5) May abandon their own personal and group identity
6) May also accept the identity that is provided by the curriculum
7) Tend to develop confusion and disillusion, when their aspirations are not satisfied at the school
Texts on social studies provide a perfect example of how distortions can have powerful impact on the psychological mindset of ethnic groups and other minorities. Speaking traditionally, social studies curriculum acts as a spiral beginner with in itself and it expands very quickly into a global scenario. This means that children of Euro-American origin will feel that their expressions and beliefs are coinciding with the culture of the country. Right now, the social studies curriculum may not represent the families in second grade and reject the extended family concepts that are so familiar with many ethnic children. At the same time, the same curriculum may represent the nuclear family traditions of Euro-Americans, all the while stressing on their values and practices. The grades that are at immense risks are the children who study in fourth and fifth grades.
State history texts for fourth graders are replete with many reverences to exploration and settlement by European immigrants, while relegating the history and culture of indigenous people to the background. On the other hand, the history textbooks for fifth graders provide an in depth account on the history of relocation, settlement and creation of a new home for European immigrants.
All the updated multicultural history references about the United States follow almost similar trends; most of these updates just provide a cursory glance of non-European groups and their diverse cultures. A null curriculum is the one that omits a significant and relevant portion of information about ethnic cultures. Hence, a null curriculum may result in an acutely negative impact on the minds of ethnic people. The result will be a faceless population, who fail to find space or time.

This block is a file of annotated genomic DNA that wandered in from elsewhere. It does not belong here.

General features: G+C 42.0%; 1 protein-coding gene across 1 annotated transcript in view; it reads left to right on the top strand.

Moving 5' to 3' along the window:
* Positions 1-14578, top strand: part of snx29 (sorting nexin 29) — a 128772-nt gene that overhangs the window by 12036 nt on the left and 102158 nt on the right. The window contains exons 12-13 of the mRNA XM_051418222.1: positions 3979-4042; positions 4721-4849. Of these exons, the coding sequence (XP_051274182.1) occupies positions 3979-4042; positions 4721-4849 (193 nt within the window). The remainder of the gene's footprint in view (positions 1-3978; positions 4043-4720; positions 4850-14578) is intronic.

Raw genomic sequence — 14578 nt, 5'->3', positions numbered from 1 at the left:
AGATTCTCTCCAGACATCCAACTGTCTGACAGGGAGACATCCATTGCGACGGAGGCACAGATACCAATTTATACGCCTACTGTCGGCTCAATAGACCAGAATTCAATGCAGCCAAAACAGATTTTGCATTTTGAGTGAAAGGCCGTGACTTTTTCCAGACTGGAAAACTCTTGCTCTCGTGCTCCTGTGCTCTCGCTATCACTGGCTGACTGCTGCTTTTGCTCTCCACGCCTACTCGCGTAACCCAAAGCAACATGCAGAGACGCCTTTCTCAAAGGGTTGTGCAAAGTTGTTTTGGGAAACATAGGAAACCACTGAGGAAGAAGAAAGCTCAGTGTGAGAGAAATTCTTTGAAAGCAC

The second strand, namely, the sociological strand of the curriculum relates to relationships within, in between and among groups of people. Issues like inequitable distribution of material wealth and societal power, patterns of social organization, cultural and traditional beliefs and values, technological advancements, geo-political events, history and geography can seriously influence the relationship. Lastly, the health and environmental strand deals with the physiological health of individuals, environmental factors, advances in science and technology and ecological phenomena may seriously influence human life.
Why an integrated curriculum is important for a classroom? Could you reframe the curriculum to help students utilize knowledge and skills that come naturally to them? Is it possible to create different curriculum domains that are mutually and reciprocally supportive to help children's educational needs? Design a draft curriculum by using the strands suggested in the chapter.
Pause and Reflect
Compare different curriculum strands that support different school curricula. As a teacher, how will you use a particular strand to empower you schoolchildren to learn in a meaningful way?
Find out more information on critical federal educational programs like the Elementary and Secondary Education Act (ESEA) and "No Child Left Behind (NCLB)". Search for additional information on expressive and descriptive arts and compare them.